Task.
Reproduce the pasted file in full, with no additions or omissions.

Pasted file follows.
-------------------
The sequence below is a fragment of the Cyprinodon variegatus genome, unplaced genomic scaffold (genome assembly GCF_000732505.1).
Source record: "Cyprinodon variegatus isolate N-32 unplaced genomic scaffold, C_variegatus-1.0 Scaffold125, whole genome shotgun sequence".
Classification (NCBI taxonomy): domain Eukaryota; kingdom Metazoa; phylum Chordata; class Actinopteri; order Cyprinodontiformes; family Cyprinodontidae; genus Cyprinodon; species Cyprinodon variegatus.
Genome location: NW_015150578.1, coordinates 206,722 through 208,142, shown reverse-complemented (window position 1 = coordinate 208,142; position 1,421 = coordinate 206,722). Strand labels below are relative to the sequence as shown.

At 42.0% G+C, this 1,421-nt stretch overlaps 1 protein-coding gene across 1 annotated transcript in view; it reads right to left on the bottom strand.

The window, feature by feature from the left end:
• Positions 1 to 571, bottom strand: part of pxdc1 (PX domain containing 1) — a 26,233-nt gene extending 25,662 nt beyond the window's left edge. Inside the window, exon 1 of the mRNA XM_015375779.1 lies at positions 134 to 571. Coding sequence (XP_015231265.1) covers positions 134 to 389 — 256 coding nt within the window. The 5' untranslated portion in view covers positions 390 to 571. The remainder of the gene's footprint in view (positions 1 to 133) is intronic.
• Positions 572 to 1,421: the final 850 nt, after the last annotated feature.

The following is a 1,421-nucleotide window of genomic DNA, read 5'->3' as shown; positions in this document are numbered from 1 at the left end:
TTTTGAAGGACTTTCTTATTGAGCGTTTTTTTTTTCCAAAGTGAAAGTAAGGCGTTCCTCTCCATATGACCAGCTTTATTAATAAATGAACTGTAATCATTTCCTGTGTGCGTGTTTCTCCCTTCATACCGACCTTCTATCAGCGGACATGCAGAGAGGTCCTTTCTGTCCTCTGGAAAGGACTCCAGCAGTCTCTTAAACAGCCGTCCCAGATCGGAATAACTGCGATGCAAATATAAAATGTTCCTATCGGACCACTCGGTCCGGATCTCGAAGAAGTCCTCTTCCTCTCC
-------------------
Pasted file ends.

The sequence below is a fragment of the Cyprinodon variegatus genome, unplaced genomic scaffold (genome assembly GCF_000732505.1).
Source record: "Cyprinodon variegatus isolate N-32 unplaced genomic scaffold, C_variegatus-1.0 Scaffold125, whole genome shotgun sequence".
Classification (NCBI taxonomy): domain Eukaryota; kingdom Metazoa; phylum Chordata; class Actinopteri; order Cyprinodontiformes; family Cyprinodontidae; genus Cyprinodon; species Cyprinodon variegatus.
Genome location: NW_015150578.1, coordinates 206,722 through 208,142, shown reverse-complemented (window position 1 = coordinate 208,142; position 1,421 = coordinate 206,722). Strand labels below are relative to the sequence as shown.

At 42.0% G+C, this 1,421-nt stretch overlaps 1 protein-coding gene across 1 annotated transcript in view; it reads right to left on the bottom strand.

The window, feature by feature from the left end:
• Positions 1 to 571, bottom strand: part of pxdc1 (PX domain containing 1) — a 26,233-nt gene extending 25,662 nt beyond the window's left edge. Inside the window, exon 1 of the mRNA XM_015375779.1 lies at positions 134 to 571. Coding sequence (XP_015231265.1) covers positions 134 to 389 — 256 coding nt within the window. The 5' untranslated portion in view covers positions 390 to 571. The remainder of the gene's footprint in view (positions 1 to 133) is intronic.
• Positions 572 to 1,421: the final 850 nt, after the last annotated feature.

The following is a 1,421-nucleotide window of genomic DNA, read 5'->3' as shown; positions in this document are numbered from 1 at the left end:
TTTTGAAGGACTTTCTTATTGAGCGTTTTTTTTTTCCAAAGTGAAAGTAAGGCGTTCCTCTCCATATGACCAGCTTTATTAATAAATGAACTGTAATCATTTCCTGTGTGCGTGTTTCTCCCTTCATACCGACCTTCTATCAGCGGACATGCAGAGAGGTCCTTTCTGTCCTCTGGAAAGGACTCCAGCAGTCTCTTAAACAGCCGTCCCAGATCGGAATAACTGCGATGCAAATATAAAATGTTCCTATCGGACCACTCGGTCCGGATCTCGAAGAAGTCCTCTTCCTCTCC